Yosemite Slam

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It takes a long time to get into Yosemite, but what a beautiful place that valley is. You do have to take some lengthy twisty roads with terrifying drops down into deep gorges just one swerve away, and then when you finally reach the environs of the park and the rocks start changing from a dusty ochre to a stern granite grey you see the line of cars going in at geological speed and start wondering about Fast Passes like at theme parks, and then you realize the drop to the valley floor, that is the Fast Pass. We arrived in the afternoon on a holiday weekend, therefore specifically requesting trouble on the form. You need a reservation to get into Yosemite these days to, ahem, stem the crowds. We had one, as we were staying at the Lodge in the middle of the park. You could see cars going the other direction and you just know they had shown up without one. It took the best part of two hours to get in, and it was hot. When we got in, we had planned to do the Mist Trail hike first and then go to the Lodge, but you couldn’t park anywhere near the Mist Trail. We found a spot about two miles or so away and then walked in, backpacks with hydration packs on, stopping to take photos of the amazing views, admire the immense rock walls of the valley, and also to question What The Hell. It was packed. It was hot. By the time we finally reached the start of the trail we were hiked out. The trail itself was fairly steep and a bit narrow, but mostly just jam-packed with people. I know why they call it the Mist Trail, it’s not the spray from the waterfalls but the clouds of other peoples’ sweat you have to walk through. I made it as far as the first bridge by a waterfall and we headed back. Massive headache. On the way back though, we saw a bear cub! I’ve never seen a bear in the wild. Not that I wanted to get too close to one, it was on the other side of the road, just minding its own business, I think it was in the collecting food business. Then I heard a very loud whistle. It wasn’t mama bear because they can’t whistle. It was some tall American dude in shorts and a big stupid hat, getting out of his big stupid car and approaching the bear like it owed him money, or honey, whatever. He was whistling to get its attention, while also exclaiming “do you see the bear!” to passers by. “Yeah leave it be, mate” I said. The bear disappeared into the bushes. The man looked like he was going to follow it in to try to get a photo on his phone up close. I mean, I don’t wish anyone’s face to be eaten by a bear for being stupid, but seriously, you don’t follow a bear into the bushes. Big Stupid Man in Hat then turned round and went back to his big stupid car still exclaiming “did you see the bear” to everyone who had been distracted by his ridiculous whistling. I’m pretty sure you can be fined a lot of honey for approaching the wild animals in Yosemite like that, at the very least his picnic basket should have been confiscated. Anyway now I had something to write about on my postcards, we got back to the Lodge. Our room smelled as if someone had been smoking in it, which was pretty unbearable (I see what you did there), so we opened up the windows and ran all the fans. I did insist we close the windows at night though Because Bears. They love to sniff out the food, they famously break into cars, I saw a documentary about it, Gone In 60 Seconds I think it was. Or maybe the Fast and the Furriest. Anyway, well fed and showered, and well rested, and safe from bears, I got up very early next day and headed out into the park before the heat, while the family still slept, and sketched the magnificent Yosemite Falls, above. It was not super busy yet, and this was the start of the trails leading up to the Lower Falls. Stunning sight though, and the absolute drama of the scenery is hard to describe, and not easy to draw either.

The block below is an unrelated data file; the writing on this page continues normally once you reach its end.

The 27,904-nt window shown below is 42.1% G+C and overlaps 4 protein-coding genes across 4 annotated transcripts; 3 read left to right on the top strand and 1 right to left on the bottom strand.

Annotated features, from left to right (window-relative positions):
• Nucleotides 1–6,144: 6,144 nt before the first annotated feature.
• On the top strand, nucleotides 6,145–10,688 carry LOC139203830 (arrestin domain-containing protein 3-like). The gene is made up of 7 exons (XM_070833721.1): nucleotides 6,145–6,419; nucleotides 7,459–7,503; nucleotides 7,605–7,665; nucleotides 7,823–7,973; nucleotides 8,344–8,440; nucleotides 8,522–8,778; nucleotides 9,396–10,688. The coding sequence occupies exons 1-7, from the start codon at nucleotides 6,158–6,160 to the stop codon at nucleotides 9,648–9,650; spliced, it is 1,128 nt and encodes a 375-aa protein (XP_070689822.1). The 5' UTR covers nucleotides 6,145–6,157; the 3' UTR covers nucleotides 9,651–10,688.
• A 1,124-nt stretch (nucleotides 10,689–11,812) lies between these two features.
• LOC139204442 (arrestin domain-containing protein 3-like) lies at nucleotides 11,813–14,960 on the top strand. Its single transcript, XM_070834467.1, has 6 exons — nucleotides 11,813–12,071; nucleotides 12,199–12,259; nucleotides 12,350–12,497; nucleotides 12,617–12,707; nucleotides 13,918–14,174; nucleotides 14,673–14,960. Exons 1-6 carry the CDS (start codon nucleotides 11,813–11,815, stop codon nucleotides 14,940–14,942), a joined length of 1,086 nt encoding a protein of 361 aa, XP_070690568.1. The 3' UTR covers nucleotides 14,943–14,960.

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This was our third National Park this year (after Arches and Canyonlands). The colour scheme was quite different; before the Utah trip I did actually do lots of practice sketching so that I knew how I would like to draw once I got there, what colour palette I would use, even what style of sketching would work best for quickest effect. I didn’t do that this time; I wish I had in a way, but then the greens and blues are always tricky bedfellows in my paint set. The Yosemite light is overwhelming, like I felt there was no way to capture the sheer epic-ness of it, but even on the hot day I stopped and gave it a go. The one above was very quick and done with pencil and watercolour, and I was pleased with it. As we walked through Yosemite Village I happened upon a familiar face, Robert Dvorak, a Sacramento artist and art teacher who has joined us many times on our sketchcrawls in Davis. I hadn’t seen him since a sketchcrawl just before  the pandemic, but I recognized his distinctive hat, he was teaching a small workshop on sketching. He was surprised to see me, and showed his students my sketchbook. I left and got the Yosemite National Park stamps in my sketchbook, and we continued exploring. The sketch below was drawn while standing on the Swinging Bridge (it didn’t swing, but I guess there were lots of 1960s British hip fashion-followers there at some point. I wanted to catch the colour of the Merced River and the silent giants behind it; I did the paint first and then pen over the top, which I never really like doing, and I can tell as it feels a bit awkward from about the riverbanks up. My green paints feel a bit dry as well. Still as a quick sketch drawn while balanced on a bridge with people passing by behind me, hoping not to accidentally drop my sketchbook and paints into the river, I still like it. It was a hot day, we explored the non-uphill parts of the valley, took a lot of photos, and headed back to the car for a drive up to Glacier Point.